Thoughts in Between
Matt's Thoughts In Between - Issue #3
The disruption of political competition
I enjoyed this piece on how the axes of political competition have changed in the UK: conservative / libertarian on cultural issues now matters as much as left / right on economics ones (one reason the left is no longer so class-driven). The author points out that the "conservative left" and "libertarian right" are under-represented in British politics - but also that UK (like US) politics is very inhospitable to new parties.
This is one reason I think MoreUnited is one of the most interesting organisations operating in the UK today: it's the most credible effort I've seen to realign politics along the cultural axis without trying to create a new party. With Brexit on the horizon and ripping both parties apart, the conditions for disruption are ripe...
Related: Noah Smith thinks identity politics will win in the US
Are there any good blockchain use cases?
Adam Ludwin's post arguing that the essential blockchain use case is censorship resistance was one of the standout tech essays of 2017. Chris Dixon has a new piece that argues that the case goes beyond this: by providing a more stable platform for developers, decentralised networks can win. It's just that decentralised networks can reach product-market fit for developers long before developers build things that reach product-market for end users, so we need to be patient. If he's right, you can safely bet on crypto without wanting to overthrow the state...
Of course, just because there might be some good use cases doesn't mean we've seen many yet. Tom Pocock, a founder in the current EF cohort, has an excellent post arguing that the whole idea of a utility token is misguided. (Though they may represent a fascinating economic opportunity for an AI)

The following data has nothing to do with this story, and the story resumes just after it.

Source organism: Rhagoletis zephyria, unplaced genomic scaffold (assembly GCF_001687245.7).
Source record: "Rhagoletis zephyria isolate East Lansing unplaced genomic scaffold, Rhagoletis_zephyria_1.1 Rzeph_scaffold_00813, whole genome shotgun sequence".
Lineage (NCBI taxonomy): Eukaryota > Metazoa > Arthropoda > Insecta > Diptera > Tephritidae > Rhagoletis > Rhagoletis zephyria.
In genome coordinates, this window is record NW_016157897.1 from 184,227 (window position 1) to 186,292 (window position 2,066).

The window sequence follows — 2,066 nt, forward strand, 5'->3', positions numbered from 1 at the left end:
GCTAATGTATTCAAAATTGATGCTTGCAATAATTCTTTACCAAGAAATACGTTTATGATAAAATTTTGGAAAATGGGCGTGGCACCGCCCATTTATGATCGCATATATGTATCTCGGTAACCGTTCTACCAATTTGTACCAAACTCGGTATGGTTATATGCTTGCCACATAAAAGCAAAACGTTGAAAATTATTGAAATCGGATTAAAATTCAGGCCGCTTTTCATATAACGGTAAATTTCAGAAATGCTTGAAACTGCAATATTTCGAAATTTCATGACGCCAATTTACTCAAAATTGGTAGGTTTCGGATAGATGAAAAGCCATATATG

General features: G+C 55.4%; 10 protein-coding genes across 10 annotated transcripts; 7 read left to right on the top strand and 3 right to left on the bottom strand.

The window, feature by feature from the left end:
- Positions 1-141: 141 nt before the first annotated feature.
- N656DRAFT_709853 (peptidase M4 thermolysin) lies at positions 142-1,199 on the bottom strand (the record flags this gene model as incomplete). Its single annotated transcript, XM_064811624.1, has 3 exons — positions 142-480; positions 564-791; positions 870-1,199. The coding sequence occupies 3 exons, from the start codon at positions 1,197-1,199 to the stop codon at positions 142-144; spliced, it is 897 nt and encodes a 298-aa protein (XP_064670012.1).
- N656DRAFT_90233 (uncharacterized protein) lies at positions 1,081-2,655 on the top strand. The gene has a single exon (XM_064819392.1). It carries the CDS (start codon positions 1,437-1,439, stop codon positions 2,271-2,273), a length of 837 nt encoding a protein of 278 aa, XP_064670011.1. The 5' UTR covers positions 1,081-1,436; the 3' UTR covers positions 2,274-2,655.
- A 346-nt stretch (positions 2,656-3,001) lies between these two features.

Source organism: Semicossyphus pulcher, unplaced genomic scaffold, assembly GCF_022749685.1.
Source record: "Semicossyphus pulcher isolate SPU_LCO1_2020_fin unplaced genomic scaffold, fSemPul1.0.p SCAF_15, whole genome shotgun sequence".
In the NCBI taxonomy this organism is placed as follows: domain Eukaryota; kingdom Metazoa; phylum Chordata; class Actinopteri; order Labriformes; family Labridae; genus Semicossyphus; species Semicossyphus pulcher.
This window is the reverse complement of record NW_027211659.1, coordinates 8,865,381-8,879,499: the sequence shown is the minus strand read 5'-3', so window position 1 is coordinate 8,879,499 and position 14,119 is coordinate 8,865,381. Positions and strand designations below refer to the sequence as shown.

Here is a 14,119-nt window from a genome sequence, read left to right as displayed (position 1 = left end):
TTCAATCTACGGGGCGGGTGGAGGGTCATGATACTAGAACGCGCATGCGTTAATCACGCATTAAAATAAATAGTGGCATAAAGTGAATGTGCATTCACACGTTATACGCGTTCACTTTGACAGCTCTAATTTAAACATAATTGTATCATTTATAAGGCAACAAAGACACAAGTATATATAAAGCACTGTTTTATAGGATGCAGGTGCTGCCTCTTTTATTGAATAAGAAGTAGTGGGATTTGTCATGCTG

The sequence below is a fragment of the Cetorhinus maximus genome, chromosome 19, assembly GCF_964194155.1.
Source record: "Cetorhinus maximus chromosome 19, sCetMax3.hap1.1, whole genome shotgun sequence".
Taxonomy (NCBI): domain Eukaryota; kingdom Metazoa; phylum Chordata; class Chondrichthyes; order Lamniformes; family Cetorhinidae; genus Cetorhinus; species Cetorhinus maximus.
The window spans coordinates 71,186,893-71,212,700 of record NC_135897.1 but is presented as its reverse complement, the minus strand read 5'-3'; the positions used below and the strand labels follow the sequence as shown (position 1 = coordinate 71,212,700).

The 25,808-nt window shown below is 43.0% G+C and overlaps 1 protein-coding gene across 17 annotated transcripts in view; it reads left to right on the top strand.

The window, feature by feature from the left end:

Related: the bull case is that South Korea is already at the crypto tipping point
More AI nationalism, more AI pessimism
Last week's section on AI nationalism prompted a lot of replies from you. As if on cue, the New York Times followed up with an essay on the topic. And the French Prime Minister with a tweetstorm. There was also an excellent report by a number of prominent figures and others on the dangers of malicious use of AI.
All in all, it's hard to find someone presenting a wholeheartedly positive vision of an AI future (this podcast with the excellent Miles Brundage presents the conditional case for AI optimism - but the word conditional is doing a lot of work!). This is a shame. Can anyone recommend a strong optimistic vision?
- Monkeys: You can train monkeys to like brand logos by placing them next to pictures of high status monkeys (really)
- Nuclear bombs: If you've ever wanted to know what a nuclear bomb dropped near you would do, now you can simulate it
- Technological unemployment: Superb long essay on technological unemployment by SlateStarCodex (spoiler: it's not happening yet, but underemployment may be)
- The Sage of Omaha: Warren Buffet's annual letter is out (Reading the letters from 1977 to today back to back is the best short history of modern American capitalism)
- The end of social media? Facebook (minus Whatsapp and Instagram) is declining faster than you think
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Until next week,